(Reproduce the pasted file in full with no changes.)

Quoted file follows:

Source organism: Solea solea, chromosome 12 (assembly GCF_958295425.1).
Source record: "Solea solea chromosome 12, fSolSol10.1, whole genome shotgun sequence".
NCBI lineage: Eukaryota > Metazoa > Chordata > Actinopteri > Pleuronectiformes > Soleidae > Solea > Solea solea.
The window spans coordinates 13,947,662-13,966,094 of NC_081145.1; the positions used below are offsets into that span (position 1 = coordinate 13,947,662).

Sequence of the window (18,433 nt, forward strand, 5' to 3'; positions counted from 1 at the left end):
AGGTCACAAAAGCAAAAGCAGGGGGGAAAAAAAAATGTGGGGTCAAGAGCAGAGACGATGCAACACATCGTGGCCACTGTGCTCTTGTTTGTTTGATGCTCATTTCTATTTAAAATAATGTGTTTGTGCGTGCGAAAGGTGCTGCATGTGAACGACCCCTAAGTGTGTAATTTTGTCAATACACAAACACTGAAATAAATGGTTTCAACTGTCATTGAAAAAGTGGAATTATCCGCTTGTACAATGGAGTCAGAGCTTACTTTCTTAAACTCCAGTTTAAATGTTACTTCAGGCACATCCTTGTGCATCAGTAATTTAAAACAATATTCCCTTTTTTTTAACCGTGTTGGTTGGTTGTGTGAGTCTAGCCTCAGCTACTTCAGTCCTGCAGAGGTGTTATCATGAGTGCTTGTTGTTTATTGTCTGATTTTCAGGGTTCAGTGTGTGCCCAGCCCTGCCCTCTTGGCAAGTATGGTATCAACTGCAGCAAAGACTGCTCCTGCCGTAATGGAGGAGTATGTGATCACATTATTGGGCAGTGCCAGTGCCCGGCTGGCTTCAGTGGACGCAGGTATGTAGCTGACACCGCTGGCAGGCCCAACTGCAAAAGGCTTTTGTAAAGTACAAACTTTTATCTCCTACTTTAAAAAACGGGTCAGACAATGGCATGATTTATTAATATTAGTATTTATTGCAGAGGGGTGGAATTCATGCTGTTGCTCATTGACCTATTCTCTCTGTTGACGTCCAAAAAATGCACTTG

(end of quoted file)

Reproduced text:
Source organism: Solea solea, chromosome 12 (assembly GCF_958295425.1).
Source record: "Solea solea chromosome 12, fSolSol10.1, whole genome shotgun sequence".
NCBI lineage: Eukaryota > Metazoa > Chordata > Actinopteri > Pleuronectiformes > Soleidae > Solea > Solea solea.
The window spans coordinates 13,947,662-13,966,094 of NC_081145.1; the positions used below are offsets into that span (position 1 = coordinate 13,947,662).

Sequence of the window (18,433 nt, forward strand, 5' to 3'; positions counted from 1 at the left end):
AGGTCACAAAAGCAAAAGCAGGGGGGAAAAAAAAATGTGGGGTCAAGAGCAGAGACGATGCAACACATCGTGGCCACTGTGCTCTTGTTTGTTTGATGCTCATTTCTATTTAAAATAATGTGTTTGTGCGTGCGAAAGGTGCTGCATGTGAACGACCCCTAAGTGTGTAATTTTGTCAATACACAAACACTGAAATAAATGGTTTCAACTGTCATTGAAAAAGTGGAATTATCCGCTTGTACAATGGAGTCAGAGCTTACTTTCTTAAACTCCAGTTTAAATGTTACTTCAGGCACATCCTTGTGCATCAGTAATTTAAAACAATATTCCCTTTTTTTTAACCGTGTTGGTTGGTTGTGTGAGTCTAGCCTCAGCTACTTCAGTCCTGCAGAGGTGTTATCATGAGTGCTTGTTGTTTATTGTCTGATTTTCAGGGTTCAGTGTGTGCCCAGCCCTGCCCTCTTGGCAAGTATGGTATCAACTGCAGCAAAGACTGCTCCTGCCGTAATGGAGGAGTATGTGATCACATTATTGGGCAGTGCCAGTGCCCGGCTGGCTTCAGTGGACGCAGGTATGTAGCTGACACCGCTGGCAGGCCCAACTGCAAAAGGCTTTTGTAAAGTACAAACTTTTATCTCCTACTTTAAAAAACGGGTCAGACAATGGCATGATTTATTAATATTAGTATTTATTGCAGAGGGGTGGAATTCATGCTGTTGCTCATTGACCTATTCTCTCTGTTGACGTCCAAAAAATGCACTTG